Less than 3% of cancer in women is ovarian in nature, but ovarian cancer accounts for more deaths than any other cancer of the female reproductive system. Epithelial ovarian cancer is the most common type of ovarian cancer, accounting for 85-90% of ovarian cancers.

All patients with invasive ovarian cancer should be offered genetic counseling and testing as the results can affect their current and future medical care, as well as their family members’ health. Germline pathogenic BRCA1 and BRCA2 variants, meaning pathogenic variants (mutations) that can be inherited, cause at least 15% of invasive ovarian carcinomas. Pathogenic BRCA1 and BRCA2 variants increase the lifetime risk of ovarian cancer to 15-50% compared to the lifetime risk for a woman in the general population of 1.5%. If a parent has a pathogenic BRCA variant, each of his/her children has a 50% risk of inheriting that variant.

Importantly, women are not the only ones affected by pathogenic BRCA variants. Men with these pathogenic variants have a higher risk for breast cancer, prostate cancer, pancreatic cancer, and possibly melanoma. Genetic testing information can help family members know more about their cancer risks, as well as their options for early detection and risk reduction for these and other cancers.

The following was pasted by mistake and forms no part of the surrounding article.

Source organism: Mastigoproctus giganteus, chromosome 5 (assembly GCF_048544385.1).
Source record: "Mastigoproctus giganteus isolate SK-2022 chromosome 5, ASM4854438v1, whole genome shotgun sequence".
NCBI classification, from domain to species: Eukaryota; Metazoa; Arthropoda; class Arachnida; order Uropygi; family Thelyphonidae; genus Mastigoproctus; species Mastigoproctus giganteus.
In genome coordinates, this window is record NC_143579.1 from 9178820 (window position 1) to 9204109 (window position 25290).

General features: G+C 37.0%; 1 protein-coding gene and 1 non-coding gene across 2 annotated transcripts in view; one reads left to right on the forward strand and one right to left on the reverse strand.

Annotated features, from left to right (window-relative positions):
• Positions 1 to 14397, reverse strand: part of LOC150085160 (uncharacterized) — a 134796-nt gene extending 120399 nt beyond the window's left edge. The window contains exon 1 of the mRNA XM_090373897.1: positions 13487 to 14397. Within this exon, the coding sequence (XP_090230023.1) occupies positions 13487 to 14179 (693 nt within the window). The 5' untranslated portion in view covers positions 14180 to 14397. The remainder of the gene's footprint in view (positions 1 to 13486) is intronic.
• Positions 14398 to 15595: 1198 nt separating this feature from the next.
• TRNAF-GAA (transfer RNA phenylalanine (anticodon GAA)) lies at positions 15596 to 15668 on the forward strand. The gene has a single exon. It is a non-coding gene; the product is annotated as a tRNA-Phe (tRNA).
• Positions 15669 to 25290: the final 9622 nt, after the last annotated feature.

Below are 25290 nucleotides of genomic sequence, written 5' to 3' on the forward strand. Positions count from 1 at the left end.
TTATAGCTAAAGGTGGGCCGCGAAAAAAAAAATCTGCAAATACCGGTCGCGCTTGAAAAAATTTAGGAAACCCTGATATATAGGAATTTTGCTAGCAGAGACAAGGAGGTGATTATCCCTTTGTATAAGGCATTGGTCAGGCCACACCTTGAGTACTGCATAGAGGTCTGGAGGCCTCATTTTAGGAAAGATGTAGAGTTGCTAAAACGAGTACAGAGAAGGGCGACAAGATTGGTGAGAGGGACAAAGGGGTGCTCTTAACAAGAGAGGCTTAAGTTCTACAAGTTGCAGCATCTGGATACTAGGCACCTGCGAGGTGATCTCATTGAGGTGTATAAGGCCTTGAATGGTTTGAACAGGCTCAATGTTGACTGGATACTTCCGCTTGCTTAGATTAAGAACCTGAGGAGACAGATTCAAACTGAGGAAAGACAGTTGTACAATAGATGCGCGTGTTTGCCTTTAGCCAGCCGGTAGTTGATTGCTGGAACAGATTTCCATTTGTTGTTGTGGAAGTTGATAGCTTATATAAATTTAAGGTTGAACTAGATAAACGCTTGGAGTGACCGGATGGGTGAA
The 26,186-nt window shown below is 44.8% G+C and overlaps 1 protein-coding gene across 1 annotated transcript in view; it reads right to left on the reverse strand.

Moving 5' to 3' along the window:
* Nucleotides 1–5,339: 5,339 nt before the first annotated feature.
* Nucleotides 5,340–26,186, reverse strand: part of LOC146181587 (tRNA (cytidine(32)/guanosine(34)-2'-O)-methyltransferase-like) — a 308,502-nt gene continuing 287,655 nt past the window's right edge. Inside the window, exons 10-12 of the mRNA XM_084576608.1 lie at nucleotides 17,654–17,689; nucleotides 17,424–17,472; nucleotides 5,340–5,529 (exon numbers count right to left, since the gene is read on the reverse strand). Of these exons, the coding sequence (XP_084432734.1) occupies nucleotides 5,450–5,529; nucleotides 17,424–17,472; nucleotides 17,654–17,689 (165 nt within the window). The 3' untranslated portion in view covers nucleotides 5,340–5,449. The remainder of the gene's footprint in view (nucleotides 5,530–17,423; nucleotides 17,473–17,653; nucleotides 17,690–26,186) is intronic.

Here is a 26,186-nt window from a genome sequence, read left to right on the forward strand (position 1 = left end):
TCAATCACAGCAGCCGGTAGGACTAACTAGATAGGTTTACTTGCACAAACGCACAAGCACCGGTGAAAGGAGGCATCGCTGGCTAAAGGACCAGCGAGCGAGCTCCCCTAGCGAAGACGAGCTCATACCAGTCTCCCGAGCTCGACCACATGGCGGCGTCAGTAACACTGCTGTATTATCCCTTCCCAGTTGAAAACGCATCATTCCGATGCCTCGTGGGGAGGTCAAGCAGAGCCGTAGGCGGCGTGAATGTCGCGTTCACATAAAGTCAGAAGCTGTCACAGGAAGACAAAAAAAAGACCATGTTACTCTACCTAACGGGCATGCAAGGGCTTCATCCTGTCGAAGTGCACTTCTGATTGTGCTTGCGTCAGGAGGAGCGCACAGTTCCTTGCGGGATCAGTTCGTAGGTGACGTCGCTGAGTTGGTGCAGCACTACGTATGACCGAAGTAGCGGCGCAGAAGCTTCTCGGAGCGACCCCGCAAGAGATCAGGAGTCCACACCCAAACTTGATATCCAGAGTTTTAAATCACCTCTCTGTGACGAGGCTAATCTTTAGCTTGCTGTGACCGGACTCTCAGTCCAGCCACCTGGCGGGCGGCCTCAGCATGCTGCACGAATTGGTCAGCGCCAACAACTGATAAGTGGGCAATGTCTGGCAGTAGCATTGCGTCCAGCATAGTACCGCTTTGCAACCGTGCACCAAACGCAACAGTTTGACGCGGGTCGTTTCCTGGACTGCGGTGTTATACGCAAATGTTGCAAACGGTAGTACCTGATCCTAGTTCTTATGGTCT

There are other genes linked with an elevated risk of developing ovarian cancer, and many multigene panels now include these other genes. Genetic testing is not always straightforward. Test results can be positive, negative, or inconclusive. Interpretation by a certified genetic counselor is strongly recommended.

Topics that should be reviewed in a genetic counseling session about ovarian cancer include:

  • Personal history of cancer
  • Family history of cancer
  • Risks, benefits, and limitations of genetic testing
  • Costs and insurance coverage for genetic testing
  • BRCA1, BRCA2, and other genes linked with ovarian cancer
  • The correlation between having a pathogenic variant in one of these genes and risk for ovarian and other cancers
  • Whether genetic testing should be done, and if so, who the best person is to begin testing (usually the person who has ovarian cancer)
  • Reviewing the possible results of genetic tests and what each result would mean
  • How results could affect other family members

People who do not have ovarian cancer themselves should consider seeking genetic counseling if they have a significant family history of ovarian cancer. The following family history features may warrant genetic counseling and potentially testing for hereditary breast/ovarian cancer:

  • Ovarian cancer
  • Three or more cases of breast cancer
  • Breast cancer diagnosed prior to age 50
  • Male breast cancer
  • Metastatic prostate cancer
  • Pancreatic cancer
  • Multiple cases of above cancers on one side of the family or in one individual
  • Jewish ancestry